Beyond being aware that they are important, do you, like me, have only the sketchiest idea of what your mitochondria are or do? If so, you need to log in to Biolab’s Mitochondria day on September 17th when a range of mitochondria experts will not only explain what they are, but what their relationship could be to obesity, CFS/ME, MS, Parkinsons – and even dementia. And, most importantly, how treatment can improve patient outcomes.
To give you a brief heads up – thanks to the Mitochondrial Biology Unit:
Every living thing is made of cells, tiny compartments contained by a membrane. Each cell is made up of organelles, one of which are mitochondria, and they all perform different functions that are essential for the cell to live. The mitochondria produce energy; in fact they produce about 90% of the chemical energy that cells need to survive.
The mitochondria also produce chemicals that the body uses to break down waste products and recycle some of them to save energy. And they have a special role in making cells die (apoptosis), crucial for the processes of growth and development. When cells don’t die as they should, they can start to grow uncontrollably creating a cancerous tumour.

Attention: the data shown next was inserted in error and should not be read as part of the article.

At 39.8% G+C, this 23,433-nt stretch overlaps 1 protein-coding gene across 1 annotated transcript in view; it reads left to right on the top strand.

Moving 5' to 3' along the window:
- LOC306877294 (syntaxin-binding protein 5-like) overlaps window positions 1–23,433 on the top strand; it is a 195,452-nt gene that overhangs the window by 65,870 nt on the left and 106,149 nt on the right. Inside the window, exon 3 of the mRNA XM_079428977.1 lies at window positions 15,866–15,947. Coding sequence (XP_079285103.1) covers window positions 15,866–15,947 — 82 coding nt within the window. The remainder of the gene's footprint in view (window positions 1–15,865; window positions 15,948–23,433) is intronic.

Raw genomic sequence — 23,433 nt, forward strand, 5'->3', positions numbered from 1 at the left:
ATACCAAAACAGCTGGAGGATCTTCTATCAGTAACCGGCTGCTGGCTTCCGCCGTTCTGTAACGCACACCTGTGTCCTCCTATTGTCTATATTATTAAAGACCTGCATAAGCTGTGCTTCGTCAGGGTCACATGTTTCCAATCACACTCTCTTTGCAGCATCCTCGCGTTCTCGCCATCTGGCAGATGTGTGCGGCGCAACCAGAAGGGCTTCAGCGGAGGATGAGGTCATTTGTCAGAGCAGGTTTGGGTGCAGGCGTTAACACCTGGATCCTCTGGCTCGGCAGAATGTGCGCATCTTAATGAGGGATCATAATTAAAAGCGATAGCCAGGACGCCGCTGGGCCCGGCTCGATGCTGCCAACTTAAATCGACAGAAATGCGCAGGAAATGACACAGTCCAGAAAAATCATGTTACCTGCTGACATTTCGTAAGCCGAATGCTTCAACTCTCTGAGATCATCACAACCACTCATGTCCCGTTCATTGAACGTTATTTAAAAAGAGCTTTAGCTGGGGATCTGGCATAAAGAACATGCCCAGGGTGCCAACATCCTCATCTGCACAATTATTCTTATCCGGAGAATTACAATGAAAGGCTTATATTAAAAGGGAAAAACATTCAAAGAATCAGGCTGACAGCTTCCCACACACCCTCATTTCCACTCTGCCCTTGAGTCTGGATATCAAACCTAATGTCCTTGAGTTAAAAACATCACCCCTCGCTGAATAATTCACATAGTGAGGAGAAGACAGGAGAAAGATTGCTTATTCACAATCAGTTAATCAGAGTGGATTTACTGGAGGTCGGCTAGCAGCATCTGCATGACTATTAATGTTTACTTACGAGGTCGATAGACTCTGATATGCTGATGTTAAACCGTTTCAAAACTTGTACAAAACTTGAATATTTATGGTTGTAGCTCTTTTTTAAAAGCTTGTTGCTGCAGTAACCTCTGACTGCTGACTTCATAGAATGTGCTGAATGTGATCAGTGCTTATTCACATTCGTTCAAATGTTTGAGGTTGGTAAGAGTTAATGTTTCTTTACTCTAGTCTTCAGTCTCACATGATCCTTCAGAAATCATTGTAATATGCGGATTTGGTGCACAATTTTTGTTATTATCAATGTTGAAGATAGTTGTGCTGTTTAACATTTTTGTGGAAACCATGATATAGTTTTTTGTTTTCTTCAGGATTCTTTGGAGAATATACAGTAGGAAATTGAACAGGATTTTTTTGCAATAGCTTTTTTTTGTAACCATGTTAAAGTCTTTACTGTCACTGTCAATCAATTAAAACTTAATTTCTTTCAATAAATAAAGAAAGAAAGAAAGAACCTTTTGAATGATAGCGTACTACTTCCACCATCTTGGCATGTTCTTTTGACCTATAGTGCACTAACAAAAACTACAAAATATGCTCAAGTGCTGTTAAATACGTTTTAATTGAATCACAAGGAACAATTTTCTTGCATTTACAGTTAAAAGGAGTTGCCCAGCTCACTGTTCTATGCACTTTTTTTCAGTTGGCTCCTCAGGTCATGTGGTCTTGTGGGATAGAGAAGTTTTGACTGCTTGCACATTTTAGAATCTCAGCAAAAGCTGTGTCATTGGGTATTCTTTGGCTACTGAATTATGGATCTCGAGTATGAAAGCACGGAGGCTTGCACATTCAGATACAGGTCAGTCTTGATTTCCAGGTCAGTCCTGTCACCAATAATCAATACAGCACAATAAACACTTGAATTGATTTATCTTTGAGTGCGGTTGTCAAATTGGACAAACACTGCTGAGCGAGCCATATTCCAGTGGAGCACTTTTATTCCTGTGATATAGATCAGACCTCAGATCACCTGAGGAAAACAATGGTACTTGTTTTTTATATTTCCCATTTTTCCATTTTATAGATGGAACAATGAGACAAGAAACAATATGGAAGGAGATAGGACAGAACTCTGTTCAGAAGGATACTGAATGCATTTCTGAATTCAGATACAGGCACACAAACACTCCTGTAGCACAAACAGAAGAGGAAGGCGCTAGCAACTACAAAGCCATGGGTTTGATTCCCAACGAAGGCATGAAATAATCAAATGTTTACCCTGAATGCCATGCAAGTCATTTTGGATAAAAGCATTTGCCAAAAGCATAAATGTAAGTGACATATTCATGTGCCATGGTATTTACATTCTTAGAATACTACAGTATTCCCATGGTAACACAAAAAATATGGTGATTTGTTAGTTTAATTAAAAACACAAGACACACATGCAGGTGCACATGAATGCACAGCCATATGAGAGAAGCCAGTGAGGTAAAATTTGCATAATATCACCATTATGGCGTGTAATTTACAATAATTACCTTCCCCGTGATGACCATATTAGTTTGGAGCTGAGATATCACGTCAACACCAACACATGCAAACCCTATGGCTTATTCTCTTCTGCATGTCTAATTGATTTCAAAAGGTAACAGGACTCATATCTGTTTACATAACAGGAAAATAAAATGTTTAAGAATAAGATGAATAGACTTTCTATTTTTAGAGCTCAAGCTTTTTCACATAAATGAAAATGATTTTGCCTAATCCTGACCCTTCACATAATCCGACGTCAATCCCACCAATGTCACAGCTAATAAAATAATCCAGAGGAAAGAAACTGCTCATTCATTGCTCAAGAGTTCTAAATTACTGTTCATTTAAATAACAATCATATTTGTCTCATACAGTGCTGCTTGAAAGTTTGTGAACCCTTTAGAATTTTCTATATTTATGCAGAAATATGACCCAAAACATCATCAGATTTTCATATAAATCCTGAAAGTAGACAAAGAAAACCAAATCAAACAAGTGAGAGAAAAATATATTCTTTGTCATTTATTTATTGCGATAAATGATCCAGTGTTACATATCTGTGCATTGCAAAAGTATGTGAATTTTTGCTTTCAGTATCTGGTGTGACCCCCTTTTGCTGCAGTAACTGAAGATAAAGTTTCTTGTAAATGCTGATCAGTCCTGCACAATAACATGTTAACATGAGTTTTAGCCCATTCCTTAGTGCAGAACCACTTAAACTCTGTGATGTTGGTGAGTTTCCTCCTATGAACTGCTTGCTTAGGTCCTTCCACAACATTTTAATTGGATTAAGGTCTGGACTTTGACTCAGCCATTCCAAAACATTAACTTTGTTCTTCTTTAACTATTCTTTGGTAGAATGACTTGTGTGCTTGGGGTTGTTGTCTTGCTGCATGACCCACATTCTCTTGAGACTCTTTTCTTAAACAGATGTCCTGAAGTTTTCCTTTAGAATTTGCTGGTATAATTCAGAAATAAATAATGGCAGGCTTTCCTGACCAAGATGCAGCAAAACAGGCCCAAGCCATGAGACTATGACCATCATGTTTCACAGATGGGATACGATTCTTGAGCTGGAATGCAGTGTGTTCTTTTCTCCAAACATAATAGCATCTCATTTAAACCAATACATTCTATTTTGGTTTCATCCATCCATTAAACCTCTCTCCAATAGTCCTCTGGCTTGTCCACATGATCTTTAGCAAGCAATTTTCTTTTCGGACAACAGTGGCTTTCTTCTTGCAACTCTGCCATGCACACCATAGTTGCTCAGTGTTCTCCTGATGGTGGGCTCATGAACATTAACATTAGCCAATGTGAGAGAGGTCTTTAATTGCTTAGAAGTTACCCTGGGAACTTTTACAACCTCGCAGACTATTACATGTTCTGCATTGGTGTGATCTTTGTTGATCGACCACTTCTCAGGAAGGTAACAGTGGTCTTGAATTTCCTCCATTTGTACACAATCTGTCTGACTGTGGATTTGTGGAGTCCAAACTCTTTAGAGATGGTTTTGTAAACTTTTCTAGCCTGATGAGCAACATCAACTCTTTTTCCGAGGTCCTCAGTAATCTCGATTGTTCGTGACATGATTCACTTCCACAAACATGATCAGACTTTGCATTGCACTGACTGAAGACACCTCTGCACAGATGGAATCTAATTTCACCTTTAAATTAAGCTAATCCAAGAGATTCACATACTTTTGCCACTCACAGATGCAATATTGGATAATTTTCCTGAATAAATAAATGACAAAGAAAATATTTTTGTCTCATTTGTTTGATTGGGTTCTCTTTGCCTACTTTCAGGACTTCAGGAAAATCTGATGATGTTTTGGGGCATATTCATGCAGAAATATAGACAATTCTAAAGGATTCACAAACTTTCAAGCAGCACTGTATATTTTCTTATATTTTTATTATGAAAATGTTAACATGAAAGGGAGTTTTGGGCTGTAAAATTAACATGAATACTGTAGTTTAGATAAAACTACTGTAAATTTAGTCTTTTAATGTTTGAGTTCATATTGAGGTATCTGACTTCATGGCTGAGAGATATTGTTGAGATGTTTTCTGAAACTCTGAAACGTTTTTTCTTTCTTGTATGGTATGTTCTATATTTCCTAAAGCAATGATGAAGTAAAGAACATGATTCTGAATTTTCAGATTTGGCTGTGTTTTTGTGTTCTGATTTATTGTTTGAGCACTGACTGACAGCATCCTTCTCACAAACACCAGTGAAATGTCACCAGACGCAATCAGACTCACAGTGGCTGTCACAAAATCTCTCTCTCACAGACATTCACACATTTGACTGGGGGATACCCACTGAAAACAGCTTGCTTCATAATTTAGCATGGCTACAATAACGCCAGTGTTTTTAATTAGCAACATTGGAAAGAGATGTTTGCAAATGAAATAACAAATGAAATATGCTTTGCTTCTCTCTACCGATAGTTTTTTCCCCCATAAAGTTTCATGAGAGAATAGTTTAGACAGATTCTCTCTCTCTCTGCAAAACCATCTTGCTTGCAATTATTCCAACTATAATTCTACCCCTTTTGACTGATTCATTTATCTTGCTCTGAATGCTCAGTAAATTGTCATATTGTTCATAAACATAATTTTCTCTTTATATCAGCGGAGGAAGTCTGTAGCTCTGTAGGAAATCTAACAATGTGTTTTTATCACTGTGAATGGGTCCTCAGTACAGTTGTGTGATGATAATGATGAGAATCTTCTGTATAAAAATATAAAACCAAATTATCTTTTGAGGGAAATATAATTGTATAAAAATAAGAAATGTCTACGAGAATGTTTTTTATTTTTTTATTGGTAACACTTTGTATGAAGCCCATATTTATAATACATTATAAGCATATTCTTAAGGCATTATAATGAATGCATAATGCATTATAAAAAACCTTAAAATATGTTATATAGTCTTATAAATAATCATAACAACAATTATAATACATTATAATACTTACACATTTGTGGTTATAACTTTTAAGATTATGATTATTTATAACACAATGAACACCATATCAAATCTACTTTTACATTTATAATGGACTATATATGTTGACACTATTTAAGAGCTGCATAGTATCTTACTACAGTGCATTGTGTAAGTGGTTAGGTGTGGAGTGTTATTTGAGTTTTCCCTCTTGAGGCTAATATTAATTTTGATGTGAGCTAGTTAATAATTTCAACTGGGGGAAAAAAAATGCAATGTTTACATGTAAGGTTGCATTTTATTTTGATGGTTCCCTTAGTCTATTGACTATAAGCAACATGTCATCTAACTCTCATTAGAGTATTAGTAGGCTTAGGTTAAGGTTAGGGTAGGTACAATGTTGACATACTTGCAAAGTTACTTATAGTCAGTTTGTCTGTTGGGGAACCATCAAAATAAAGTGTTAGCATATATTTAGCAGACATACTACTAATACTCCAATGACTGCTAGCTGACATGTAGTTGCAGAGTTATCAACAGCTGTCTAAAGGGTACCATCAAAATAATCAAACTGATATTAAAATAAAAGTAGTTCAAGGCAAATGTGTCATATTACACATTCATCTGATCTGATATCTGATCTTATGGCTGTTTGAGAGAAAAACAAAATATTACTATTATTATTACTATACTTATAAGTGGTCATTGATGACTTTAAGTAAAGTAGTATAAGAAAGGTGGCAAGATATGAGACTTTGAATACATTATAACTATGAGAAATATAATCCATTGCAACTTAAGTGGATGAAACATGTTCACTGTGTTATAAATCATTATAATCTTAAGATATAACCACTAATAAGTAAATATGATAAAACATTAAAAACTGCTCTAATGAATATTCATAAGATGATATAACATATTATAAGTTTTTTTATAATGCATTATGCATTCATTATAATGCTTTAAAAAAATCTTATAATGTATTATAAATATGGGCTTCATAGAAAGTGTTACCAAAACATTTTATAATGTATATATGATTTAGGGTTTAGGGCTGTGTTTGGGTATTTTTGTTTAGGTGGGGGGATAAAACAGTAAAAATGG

What will the day cover?
An introduction to mitochondria, how they function, what can go wrong and how you can test for that.
Research into the connection betweeen mitochondrial malfunction and:
- Chronic disease states
- Chronic Fatigue Syndrome, ME and fibromylagia
- Multiple Sclerosis and dementia
- Parkinson’s Disease
- Dr Sarah Myhill
- Professor Eija Pirinen
- Dr Jenny Goodman
- Lucille Leader
- Mark Adams
- Gilian Crowther
- Rachel Nicholl
Or for full details on the speakers spool down the Eventbrite booking page.
You can attend in person or join on zoom and, if you book before the end of August, you will get a 30% early bird discount.